Once the room is booked and you've arrived safely, you need to know how to get around. Park City is a sprawling town arranged north to south around Highway 224, which branches off from the east-west I-80 interstate just below the mountain summit. There are four general areas to town, called Kimball Junction, Snyderville, Old Town, and Deer Valley. Each of the four areas is almost a self-contained town of its own, with a unique character and distinct features.
Kimball Junction is the cluster of commercial parks and neighborhoods right off the freeway. This is also the newest part of town, a lot of which sprung up around the same time as the 2002 Salt Lake Olympic Games. There is still new, ongoing construction of hip, attractive homes and businesses, and this is the home of almost all the chain businesses in town. If you need a Walmart or a Best Buy, you’ll find them here. You will also find shopping options at Tanger Outlets, and most of the lodging in this area is in the form of condominium complexes.
Snyderville is located a few minutes south of Kimball Junction and is home to the Canyons Village base area of Park City Mountain. Most activity in this area is based around the Canyons Village Plaza, an open space at the base of the slopes surrounded by shops and restaurants. Most lodging here is found in large hotel or lodge properties, though there are some home or condo complexes a bit further down the hill. Synderville is lighter on options than either Kimball Junction or Old Town when it comes to restaurants, shops, bars, etc. That said, it is only a 5-10 minute drive to get to either of these commercials hubs if you desire a wider selection.
Old Town is the heart of Park City. Home to Historic Main Street, this converted mining town is now a vibrant little community filled with brightly-painted homes, fantastic restaurants, and cute shops. Park City Mountain is located here, and there is a great diversity of entertainment venues and potential activities. Old Town is filled with every conceivable lodging choice, from cozy homes and convenient downtown condos to large lodges and sprawling hotels.
Deer Valley is tucked back behind Old Town, up in the hills above the downtown area. Beautiful and secluded Deer Valley Resort lives here, along with towering mansions and beautiful private homes. Winding and delicate mountain roads lead to lofty neighborhoods in the clouds with exquisite vistas. High-end hotels and a few condo options dot the landscape. There are dining options, but guests in Deer Valley often migrate to Old Town for additional choices.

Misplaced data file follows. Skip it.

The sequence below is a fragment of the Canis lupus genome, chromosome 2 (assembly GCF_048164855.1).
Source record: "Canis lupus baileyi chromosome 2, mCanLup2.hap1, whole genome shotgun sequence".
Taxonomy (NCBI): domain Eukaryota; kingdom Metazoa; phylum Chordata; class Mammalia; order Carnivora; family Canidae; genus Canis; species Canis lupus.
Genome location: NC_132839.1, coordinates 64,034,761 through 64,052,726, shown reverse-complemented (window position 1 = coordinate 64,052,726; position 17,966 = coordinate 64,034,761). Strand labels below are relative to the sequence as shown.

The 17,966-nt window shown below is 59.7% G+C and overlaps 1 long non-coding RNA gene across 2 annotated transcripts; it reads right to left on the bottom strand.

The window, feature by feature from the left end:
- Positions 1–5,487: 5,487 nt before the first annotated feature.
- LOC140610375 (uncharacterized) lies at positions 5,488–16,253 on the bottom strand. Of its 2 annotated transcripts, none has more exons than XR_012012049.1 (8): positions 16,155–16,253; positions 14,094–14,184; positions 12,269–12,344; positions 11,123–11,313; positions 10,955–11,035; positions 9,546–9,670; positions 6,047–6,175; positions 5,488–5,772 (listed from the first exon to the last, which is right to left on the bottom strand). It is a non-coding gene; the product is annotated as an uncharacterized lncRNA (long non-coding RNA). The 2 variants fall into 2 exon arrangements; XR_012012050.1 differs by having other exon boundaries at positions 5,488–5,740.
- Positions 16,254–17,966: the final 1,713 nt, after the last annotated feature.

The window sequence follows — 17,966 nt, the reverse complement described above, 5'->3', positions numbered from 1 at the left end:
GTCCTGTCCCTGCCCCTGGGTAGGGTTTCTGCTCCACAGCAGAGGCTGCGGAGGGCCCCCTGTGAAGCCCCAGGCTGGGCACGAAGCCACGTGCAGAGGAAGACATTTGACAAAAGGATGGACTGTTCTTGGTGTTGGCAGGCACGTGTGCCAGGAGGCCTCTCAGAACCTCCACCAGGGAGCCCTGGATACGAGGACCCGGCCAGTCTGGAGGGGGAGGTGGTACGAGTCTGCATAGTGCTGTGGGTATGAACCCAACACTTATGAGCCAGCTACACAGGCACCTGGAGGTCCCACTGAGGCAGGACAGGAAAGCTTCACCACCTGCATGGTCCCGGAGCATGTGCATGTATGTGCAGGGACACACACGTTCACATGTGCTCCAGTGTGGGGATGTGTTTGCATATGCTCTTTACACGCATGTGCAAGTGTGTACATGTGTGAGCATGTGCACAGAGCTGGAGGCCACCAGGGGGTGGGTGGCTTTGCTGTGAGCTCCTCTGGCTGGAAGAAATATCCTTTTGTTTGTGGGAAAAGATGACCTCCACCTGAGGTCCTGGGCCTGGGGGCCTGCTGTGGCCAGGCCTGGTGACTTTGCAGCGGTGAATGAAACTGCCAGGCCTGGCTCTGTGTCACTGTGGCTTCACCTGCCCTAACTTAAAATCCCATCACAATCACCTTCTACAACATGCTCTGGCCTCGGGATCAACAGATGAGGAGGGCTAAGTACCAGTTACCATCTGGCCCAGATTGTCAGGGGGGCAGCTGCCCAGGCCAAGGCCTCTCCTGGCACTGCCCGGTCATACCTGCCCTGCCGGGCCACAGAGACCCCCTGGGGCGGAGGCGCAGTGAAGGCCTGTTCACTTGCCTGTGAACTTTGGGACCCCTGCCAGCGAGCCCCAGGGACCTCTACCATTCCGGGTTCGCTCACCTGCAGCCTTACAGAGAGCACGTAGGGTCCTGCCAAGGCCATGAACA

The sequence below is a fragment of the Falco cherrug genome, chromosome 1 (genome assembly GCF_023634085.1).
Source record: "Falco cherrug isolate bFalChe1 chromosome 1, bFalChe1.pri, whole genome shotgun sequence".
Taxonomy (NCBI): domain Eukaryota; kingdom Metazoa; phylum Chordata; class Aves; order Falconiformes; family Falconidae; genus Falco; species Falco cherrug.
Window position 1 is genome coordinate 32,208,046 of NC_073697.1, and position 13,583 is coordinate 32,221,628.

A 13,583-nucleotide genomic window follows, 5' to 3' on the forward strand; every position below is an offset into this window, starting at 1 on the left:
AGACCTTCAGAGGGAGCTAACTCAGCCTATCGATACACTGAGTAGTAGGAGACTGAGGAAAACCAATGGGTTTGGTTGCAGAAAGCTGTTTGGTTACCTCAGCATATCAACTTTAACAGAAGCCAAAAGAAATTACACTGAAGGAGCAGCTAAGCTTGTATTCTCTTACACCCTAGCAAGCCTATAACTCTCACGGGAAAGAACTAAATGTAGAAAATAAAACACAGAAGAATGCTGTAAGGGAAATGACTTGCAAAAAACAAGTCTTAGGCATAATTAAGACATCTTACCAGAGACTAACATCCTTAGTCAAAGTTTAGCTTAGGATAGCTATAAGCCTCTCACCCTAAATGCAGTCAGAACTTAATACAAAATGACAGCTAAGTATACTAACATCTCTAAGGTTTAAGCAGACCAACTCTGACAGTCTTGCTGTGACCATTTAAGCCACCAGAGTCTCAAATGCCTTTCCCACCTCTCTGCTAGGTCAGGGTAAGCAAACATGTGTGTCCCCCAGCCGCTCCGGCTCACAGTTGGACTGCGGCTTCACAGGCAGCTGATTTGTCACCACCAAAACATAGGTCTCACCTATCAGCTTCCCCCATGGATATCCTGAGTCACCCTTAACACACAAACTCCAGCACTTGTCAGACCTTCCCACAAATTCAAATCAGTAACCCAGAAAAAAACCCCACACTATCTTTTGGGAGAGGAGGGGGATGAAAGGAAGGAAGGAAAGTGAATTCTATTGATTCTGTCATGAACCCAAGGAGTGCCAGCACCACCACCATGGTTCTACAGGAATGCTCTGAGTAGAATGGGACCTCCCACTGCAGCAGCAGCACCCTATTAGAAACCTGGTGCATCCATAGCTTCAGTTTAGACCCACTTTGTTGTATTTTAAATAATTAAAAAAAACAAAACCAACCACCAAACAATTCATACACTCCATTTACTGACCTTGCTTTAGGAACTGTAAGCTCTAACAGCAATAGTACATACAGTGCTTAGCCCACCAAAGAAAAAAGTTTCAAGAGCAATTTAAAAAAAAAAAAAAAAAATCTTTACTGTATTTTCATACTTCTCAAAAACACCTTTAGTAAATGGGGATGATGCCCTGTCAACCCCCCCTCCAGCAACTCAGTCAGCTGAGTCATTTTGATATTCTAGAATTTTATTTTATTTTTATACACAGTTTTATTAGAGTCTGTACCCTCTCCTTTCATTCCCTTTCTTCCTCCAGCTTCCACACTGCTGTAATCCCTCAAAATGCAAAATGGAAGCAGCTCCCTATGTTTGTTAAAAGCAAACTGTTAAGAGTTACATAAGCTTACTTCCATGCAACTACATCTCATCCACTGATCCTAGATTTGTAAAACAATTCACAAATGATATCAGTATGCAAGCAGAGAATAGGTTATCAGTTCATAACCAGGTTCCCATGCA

Getting Around Town
Being such a decentralized town with huge seasonal population swings and limited infrastructure, Park City presents some unique transportation difficulties and innovative transit solutions. Highway 224—the major thoroughfare connecting almost all of Park City—quickly bogs down during peak seasonal traffic, especially in winter driving conditions or during major events. The drive gets even more complicated when parking is thrown in the mix. Park City is an old town, and was definitely not built with 21st-century vehicular logistics in mind. There is very little parking outside the resort lots and other private parking structures. There is no way to park on Main Street during the Sundance Film Festival. It just isn’t going to happen.
But there are solutions. Notably, Park City has a fantastic free public transportation system. Tidy, efficient, buses convey visitors to and from attractions, transit hubs, and many lodging properties. To call it a bus route does the transit system a disservice. It is a wonderful way to get around town. The routes are simple, have plenty of stops and connections, and are real time savers. If your experience with public transit consists of dingy, plodding journeys on grimy buses, you are in for a pleasant surprise here. During fairer weather, the city’s electric-assisted bike program offers an additional choice for getting around town. Easy and scenic, the bikes are the perfect choice for someone looking for a more fresh-air experience.
Getting around Main Street is a whole topic of its own. It is a busy place, there is a lot to see, and you are not going to want to drive there during ski season. In addition to the paucity of parking, Main Street is best experienced on foot. There are so many businesses with so many out-of-the-way nooks (including a pair of Banksy paintings) that you would simply miss in a car. Take in the atmosphere, stroll casually through the galleries, and follow your nose to any of more than 50 restaurants for a perfect meal. If you want to save yourself the elevation change and speed up your jaunt, you can hop on the Main Street trolley, which will get you anywhere on Main you want to go, including dozens of delicious restaurants.